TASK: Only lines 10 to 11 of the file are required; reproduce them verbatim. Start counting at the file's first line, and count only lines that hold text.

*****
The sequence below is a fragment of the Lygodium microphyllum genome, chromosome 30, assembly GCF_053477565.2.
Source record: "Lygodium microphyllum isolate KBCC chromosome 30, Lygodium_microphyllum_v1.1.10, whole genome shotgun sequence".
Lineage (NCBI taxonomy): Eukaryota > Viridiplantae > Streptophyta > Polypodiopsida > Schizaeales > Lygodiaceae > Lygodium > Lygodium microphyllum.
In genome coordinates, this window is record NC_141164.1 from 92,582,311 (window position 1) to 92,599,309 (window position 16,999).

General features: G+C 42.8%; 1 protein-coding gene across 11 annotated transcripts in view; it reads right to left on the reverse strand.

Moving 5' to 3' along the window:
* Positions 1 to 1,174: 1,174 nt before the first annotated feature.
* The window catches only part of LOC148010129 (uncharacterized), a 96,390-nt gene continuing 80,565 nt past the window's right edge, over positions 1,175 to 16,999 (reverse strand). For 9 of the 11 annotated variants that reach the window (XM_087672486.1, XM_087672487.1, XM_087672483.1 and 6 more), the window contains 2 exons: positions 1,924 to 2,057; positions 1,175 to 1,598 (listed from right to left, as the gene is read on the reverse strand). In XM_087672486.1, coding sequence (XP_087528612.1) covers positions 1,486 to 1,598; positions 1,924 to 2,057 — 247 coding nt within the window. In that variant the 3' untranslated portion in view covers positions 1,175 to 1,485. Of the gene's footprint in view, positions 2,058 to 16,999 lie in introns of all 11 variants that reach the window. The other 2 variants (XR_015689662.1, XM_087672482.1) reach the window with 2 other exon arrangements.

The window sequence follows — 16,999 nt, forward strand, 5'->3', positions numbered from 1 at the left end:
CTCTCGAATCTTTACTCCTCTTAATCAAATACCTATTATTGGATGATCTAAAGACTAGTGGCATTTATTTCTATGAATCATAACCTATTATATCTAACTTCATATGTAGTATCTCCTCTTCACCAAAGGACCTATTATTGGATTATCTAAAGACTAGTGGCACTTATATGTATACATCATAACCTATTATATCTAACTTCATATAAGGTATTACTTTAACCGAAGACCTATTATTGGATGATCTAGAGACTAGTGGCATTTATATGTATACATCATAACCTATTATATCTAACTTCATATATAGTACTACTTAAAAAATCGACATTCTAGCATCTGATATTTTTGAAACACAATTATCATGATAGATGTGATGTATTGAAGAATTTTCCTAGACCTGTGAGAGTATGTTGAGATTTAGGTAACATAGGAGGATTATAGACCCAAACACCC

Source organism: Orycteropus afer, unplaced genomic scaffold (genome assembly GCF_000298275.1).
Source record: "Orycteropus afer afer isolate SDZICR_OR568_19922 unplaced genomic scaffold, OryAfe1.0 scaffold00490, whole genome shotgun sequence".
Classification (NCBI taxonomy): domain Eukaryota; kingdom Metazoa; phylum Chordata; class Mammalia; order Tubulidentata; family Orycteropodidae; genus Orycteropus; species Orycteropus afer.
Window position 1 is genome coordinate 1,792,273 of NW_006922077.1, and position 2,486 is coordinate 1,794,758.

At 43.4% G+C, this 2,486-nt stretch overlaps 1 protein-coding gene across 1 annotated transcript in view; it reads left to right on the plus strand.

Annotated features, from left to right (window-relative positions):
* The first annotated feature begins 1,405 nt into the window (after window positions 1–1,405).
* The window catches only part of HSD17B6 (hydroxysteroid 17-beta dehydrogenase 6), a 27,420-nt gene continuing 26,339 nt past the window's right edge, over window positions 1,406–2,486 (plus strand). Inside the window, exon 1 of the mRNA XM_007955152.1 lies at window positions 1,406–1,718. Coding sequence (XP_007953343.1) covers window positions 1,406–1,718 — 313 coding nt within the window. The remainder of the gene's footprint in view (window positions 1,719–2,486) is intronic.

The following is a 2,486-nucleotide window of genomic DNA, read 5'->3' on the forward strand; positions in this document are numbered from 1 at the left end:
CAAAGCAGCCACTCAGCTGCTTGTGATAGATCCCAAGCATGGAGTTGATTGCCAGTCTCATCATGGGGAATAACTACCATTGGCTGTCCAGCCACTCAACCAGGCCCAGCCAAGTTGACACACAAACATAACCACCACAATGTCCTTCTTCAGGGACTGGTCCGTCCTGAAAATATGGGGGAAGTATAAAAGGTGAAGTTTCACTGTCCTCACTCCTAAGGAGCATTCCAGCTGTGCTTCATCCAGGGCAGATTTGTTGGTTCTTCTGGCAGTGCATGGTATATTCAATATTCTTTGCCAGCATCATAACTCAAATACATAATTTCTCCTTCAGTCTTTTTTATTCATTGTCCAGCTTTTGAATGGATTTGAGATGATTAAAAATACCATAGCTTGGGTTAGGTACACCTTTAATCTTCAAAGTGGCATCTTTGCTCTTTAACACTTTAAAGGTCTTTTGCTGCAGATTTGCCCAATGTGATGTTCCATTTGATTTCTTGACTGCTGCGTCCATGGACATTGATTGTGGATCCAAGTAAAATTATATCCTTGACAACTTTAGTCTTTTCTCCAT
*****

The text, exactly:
CTCTCGAATCTTTACTCCTCTTAATCAAATACCTATTATTGGATGATCTAAAGACTAGTGGCATTTATTTCTATGAATCATAACCTATTATATCTAACTTCATATGTAGTATCTCCTCTTCACCAAAGGACCTATTATTGGATTATCTAAAGACTAGTGGCACTTATATGTATACATCATAACCTATTATATCTAACTTCATATAAGGTATTACTTTAACCGAAGACCTATTATTGGATGATCTAGAGACTAGTGGCATTTATATGTATACATCATAACCTATTATATCTAACTTCATATATAGTACTACTTAAAAAATCGACATTCTAGCATCTGATATTTTTGAAACACAATTATCATGATAGATGTGATGTATTGAAGAATTTTCCTAGACCTGTGAGAGTATGTTGAGATTTAGGTAACATAGGAGGATTATAGACCCAAACACCC

Source organism: Orycteropus afer, unplaced genomic scaffold (genome assembly GCF_000298275.1).